Faulty Towers

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Basil Fawlty, always looking for someone else to blame for any misfortune, would have revelled in the latest debacle with Auckland’s super city — the ironically-named Auckland Council.

The name is ironic because those vested with finding a new name for the new conglomerate simply dropped the most important word, “city”, from its former name.

It seems that the Auckland (City) Council recently decided that its existing building had too many issues to resolve, so left it to quietly deteriorate while purchasing and then moving into another central city tower block, this one built in the 1980s.

Yes, we all know what went on in the 1980s. The key reason behind my moving away from architecture was corporates deciding to stop owning their own buildings.

I found that working for some of those earlier developers was neither aesthetically nor financially rewarding, so I moved sideways into related ventures.

Not that buildings built during that era were necessarily shonky, but they were often designed and built down to a relatively modest standard. 1980s developers were not there for the long haul and were not interested in owning the buildings they built. Go figure.

I don’t have enough facts to in any way criticise those who decided that the newly purchased building was fit for purpose, but there were a couple of clues in what has been revealed about the purchase.

First, it seems that the facade consultants — and the facade is where the problems now lie — were not given access to all original documentation.

 

Use BIM as a basic requirement

The sooner councils insist that all major building projects provide and maintain a digital file of all construction information the better. It’s called BIM (Building Information Modelling), and the technology is now available and should be implemented as a basic requirement.

Second, some problems were discovered during due diligence and there was a price reduction from $105.1 million to $104 million.

Just remember that apparent saving against the current estimate for facade repairs of $32 million. Whatever the reason, somebody got it badly wrong.

However, the real, core concern is why are councils still owning their own buildings? Building ownership, particularly major building ownership, is about return on investment.

Being a building tenant — the only reason why Auckland Council purchased this building — is a quite different activity with completely different drivers.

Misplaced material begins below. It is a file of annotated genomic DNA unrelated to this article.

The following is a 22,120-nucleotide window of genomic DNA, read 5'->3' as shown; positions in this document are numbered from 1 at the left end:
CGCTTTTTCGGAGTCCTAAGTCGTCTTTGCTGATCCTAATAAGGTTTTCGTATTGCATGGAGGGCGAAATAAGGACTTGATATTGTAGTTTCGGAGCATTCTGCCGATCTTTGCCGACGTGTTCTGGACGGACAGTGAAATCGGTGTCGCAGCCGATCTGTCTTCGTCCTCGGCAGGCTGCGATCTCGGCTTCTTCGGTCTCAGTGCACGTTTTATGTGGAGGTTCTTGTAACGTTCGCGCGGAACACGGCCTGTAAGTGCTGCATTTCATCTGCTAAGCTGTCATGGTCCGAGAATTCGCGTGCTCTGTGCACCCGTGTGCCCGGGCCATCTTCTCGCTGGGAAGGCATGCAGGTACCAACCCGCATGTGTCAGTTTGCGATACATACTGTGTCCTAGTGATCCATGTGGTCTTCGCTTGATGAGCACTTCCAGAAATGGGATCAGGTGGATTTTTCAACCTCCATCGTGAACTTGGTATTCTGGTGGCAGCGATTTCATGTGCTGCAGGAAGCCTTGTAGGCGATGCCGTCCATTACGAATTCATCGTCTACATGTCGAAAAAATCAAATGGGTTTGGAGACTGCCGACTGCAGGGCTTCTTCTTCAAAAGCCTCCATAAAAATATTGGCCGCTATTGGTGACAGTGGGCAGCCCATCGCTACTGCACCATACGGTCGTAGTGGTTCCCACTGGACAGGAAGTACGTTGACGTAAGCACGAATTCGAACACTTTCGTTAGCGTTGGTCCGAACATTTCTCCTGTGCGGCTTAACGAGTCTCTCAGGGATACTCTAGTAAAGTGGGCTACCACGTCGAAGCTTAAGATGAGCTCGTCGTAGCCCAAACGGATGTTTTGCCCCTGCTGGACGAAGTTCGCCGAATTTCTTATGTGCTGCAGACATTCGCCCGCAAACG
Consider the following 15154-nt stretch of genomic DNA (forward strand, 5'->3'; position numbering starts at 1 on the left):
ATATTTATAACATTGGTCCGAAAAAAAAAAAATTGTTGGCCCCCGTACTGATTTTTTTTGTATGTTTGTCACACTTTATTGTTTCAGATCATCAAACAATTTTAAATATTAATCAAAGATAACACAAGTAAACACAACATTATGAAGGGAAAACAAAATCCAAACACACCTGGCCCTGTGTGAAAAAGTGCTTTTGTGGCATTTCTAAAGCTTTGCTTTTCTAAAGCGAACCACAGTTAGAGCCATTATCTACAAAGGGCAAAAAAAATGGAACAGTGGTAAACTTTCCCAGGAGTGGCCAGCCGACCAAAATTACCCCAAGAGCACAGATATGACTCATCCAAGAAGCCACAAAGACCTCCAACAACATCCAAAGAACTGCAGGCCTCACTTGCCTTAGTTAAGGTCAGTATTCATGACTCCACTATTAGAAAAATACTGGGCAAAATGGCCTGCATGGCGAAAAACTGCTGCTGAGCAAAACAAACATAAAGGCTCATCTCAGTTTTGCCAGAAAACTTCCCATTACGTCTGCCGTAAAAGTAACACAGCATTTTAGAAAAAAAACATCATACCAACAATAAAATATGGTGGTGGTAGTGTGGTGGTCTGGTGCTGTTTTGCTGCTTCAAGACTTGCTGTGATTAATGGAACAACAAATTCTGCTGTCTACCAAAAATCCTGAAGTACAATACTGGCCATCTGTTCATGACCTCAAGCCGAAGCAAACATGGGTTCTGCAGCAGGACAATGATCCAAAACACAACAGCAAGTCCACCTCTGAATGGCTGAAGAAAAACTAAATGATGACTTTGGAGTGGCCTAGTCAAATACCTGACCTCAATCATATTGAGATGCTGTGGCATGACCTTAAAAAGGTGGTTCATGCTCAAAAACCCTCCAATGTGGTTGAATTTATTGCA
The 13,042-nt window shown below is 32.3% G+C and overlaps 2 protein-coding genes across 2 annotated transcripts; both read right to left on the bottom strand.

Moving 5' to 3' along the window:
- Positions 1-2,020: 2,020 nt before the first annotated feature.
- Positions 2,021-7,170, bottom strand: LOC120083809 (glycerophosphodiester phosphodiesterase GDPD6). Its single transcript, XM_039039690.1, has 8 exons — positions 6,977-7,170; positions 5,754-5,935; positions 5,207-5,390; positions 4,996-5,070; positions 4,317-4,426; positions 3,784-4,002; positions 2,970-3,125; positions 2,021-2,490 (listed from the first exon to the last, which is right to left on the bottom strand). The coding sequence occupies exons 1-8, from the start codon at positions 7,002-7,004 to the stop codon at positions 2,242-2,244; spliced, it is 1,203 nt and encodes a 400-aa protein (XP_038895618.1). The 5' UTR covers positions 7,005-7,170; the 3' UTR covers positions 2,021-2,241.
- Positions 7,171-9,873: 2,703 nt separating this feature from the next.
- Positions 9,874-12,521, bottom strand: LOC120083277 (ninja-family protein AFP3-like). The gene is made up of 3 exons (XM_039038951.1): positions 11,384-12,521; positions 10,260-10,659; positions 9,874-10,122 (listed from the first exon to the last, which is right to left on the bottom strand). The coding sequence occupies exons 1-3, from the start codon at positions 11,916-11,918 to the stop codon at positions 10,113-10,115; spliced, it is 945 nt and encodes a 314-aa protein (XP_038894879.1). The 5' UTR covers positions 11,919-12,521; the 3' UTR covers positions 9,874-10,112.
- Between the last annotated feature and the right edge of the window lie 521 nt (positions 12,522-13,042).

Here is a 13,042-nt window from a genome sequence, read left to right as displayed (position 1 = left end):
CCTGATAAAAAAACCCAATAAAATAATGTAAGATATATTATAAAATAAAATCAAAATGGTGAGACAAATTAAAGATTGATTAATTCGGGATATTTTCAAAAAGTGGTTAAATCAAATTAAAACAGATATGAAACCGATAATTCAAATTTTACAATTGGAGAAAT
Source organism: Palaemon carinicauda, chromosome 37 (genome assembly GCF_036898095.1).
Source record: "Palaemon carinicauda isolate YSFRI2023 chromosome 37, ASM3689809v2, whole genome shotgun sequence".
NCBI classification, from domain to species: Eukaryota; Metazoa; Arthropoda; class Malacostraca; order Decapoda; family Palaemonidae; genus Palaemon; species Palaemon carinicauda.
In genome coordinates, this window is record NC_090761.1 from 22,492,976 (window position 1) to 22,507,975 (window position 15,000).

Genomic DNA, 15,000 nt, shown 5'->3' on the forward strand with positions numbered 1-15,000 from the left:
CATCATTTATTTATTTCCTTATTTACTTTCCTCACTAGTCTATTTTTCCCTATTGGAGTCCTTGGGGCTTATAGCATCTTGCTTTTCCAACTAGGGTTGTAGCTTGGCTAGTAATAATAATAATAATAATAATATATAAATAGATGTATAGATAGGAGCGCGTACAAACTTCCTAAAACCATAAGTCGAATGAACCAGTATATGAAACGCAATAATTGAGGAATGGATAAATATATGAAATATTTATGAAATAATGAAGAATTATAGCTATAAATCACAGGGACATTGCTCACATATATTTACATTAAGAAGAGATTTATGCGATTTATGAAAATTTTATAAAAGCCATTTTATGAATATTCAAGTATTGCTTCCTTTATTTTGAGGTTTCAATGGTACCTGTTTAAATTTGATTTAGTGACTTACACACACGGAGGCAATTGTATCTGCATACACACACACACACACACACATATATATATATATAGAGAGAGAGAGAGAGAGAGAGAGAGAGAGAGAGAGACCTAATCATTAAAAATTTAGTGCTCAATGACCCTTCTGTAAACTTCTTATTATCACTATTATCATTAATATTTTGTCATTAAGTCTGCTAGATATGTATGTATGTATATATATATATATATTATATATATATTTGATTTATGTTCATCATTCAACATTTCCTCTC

Digging a hole

An even bigger concern than what might prove to be, by comparison, an inconsequential loss of $32 million, is the fact that Auckland Council has started work on the so-called Inner City Rail Link.

It has done this before establishing an overall plan for solving Auckland’s transport woes, and before funding for the new project has been finalised.

It has already made a number of major land purchases and is now driving Aucklanders to distraction with work on amending and lowering existing services in the line of the new underground railway.

A whole range of individual but uncoordinated transport proposals have been mooted for Auckland, including a monorail and/or light rail links to the airport, and either a harbour tunnel or a new bridge to Auckland’s North Shore.

But no one has brought all these disparate schemes together into a coherent whole for providing a viable future for moving Aucklanders from where they are to where they want to be.

The danger inherent in this lack of an overall vision is that the current mayor, councillors and council administrators can simply pick the sexiest scheme from those available and avoid any criticism when it proves not to solve the problem. And it won’t, because it can’t.

And don’t hold your breath on the cost. $2.5 billion will look modest against what is likely to be a final figure somewhere north of $5 billion.

 

Small is beautiful

It’s some consolation that Auckland Council is so good at resolving the small issues that arise in any city. Recently I have contacted the council about a number of minor matters.

The first was removal of graffiti from a children’s playground — removed within 24 hours. Next was persuading a homeless man not to sleep in a small suburban park — resolved with care and concern.

There was also a minor dog attack on my innocuous little terrier. This was dealt with swiftly, and resulted in the dog owner concerned providing an apology and paying for the vet fees.

Finally was the council’s new targeted removal of unwanted household rubbish. The new system requires you to book a time for collection on the internet, avoiding a few weeks of junk spread over footpaths throughout the city suburb concerned.

In this case, the council confirmed the week for my area’s collections in advance and then sent a text confirming the specific collection day. All rubbish was removed prior to 8am on the day confirmed. Well done.

 

We need a hero

Being good at small things but failing on anything greater or more difficult is usually a sign of a lack of talent. In rugby parlance, a good club player but not likely to advance any further.

Digging into history, perhaps what Auckland needs is another Sir John Allum (the Auckland harbour bridge) or Sir Dove Myer Robinson (a sewer system that did not pollute our harbours). Fat chance.

And even if such a person appeared, they would be dragged down by a mass of bureaucratic rules and regulations, and a dysfunctional council.

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